As he sinks into the easy-chair to think about ending his life, he finds himself haunted by the image of the little girl, leading him to question his nihilistic disposition. Dostoyevsky writes:
I knew for certain that I would shoot myself that night, but how long I would sit by the table — that I did not know. I should certainly have shot myself, but for that little girl.
You see: though it was all the same to me, I felt pain, for instance. If any one were to strike me, I should feel pain. Exactly the same in the moral sense: if anything very pitiful happened, I would feel pity, just as I did before everything in life became all the same to me. I had felt pity just before: surely, I would have helped a child without fail. Why did I not help the little girl, then? It was because of an idea that came into my mind then. When she was pulling at me and calling to me, suddenly a question arose before me, which I could not answer. The question was an idle one; but it made me angry. I was angry because of my conclusion, that if I had already made up my mind that I would put an end to myself to-night, then now more than ever before everything in the world should be all the same to me. Why was it that I felt it was not all the same to me, and pitied the little girl? I remember I pitied her very much: so much that I felt a pain that was even strange and incredible in my situation…
It seemed clear that if I was a man and not a cipher yet, and until I was changed into a cipher, then I was alive and therefore could suffer, be angry and feel shame for my actions. Very well. But if I were to kill myself, for instance, in two hours from now, what is the girl to me, and what have I to do with shame or with anything on earth? I am going to be a cipher, an absolute zero. Could my consciousness that I would soon absolutely cease to exist, and that therefore nothing would exist, have not the least influence on my feeling of pity for the girl or on my sense of shame for the vileness I had committed?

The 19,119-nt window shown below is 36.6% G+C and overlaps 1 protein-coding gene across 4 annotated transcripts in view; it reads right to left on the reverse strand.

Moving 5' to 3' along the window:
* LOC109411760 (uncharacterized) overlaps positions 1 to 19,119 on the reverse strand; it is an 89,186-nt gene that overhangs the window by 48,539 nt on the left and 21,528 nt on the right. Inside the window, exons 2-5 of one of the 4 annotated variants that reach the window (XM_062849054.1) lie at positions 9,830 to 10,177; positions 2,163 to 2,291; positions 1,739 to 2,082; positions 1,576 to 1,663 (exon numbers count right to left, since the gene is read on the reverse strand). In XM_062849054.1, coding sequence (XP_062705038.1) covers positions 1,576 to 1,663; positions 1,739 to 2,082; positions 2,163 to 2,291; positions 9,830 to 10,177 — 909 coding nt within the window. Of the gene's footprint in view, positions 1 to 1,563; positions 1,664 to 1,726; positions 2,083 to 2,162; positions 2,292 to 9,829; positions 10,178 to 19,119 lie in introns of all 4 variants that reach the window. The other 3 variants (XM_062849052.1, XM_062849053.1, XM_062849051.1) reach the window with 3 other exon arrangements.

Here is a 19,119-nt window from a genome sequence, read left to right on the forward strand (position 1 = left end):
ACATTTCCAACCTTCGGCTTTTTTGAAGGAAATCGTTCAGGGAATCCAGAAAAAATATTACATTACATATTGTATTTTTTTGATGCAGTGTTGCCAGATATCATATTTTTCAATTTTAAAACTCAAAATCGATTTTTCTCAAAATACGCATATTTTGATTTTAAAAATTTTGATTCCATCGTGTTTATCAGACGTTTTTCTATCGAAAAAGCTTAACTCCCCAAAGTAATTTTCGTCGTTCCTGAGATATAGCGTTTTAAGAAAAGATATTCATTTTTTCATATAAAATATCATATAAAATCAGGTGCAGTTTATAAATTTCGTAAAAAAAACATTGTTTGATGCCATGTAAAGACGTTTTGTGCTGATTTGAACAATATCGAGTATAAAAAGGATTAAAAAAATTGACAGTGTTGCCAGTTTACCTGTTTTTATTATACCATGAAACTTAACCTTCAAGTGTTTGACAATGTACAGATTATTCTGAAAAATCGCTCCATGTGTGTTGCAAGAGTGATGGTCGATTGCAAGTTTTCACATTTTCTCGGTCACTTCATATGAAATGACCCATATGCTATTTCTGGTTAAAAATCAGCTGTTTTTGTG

From the moral, he veers into the existential:
It became clear to me that life and the world, as it were, depended upon me. I might even say that the world had existed for me alone. I should shoot myself, and then there would be no world at all, for me at least. Not to mention that perhaps there will really be nothing for any one after me, and the whole world, as soon as my consciousness is extinguished, will also be extinguished like a phantom, as part of my consciousness only, and be utterly abolished, since perhaps all this world and all these men are myself alone.
Beholding “these new, thronging questions,” he plunges into a contemplation of what free will really means. In a passage that calls to mind John Cage’s famous aphorism on the meaning of life — “No why. Just here.” — and George Lucas’s assertion that “life is beyond reason,” Dostoyevsky suggests through his protagonist that what gives meaning to life is life itself:
One strange consideration suddenly presented itself to me. If I had previously lived on the moon or in Mars, and I had there been dishonored and disgraced so utterly that one can only imagine it sometimes in a dream or a nightmare, and if I afterwards found myself on earth and still preserved a consciousness of what I had done on the other planet, and if I knew besides that I would never by any chance return, then, if I were to look at the moon from the earth — would it be all the same to me or not? Would I feel any shame for my action or not? The questions were idle and useless, for the revolver was already lying before me, and I knew with all my being that this thing would happen for certain: but the questions excited me to rage. I could not die now, without having solved this first. In a word, that little girl saved me, for my questions made me postpone pulling the trigger.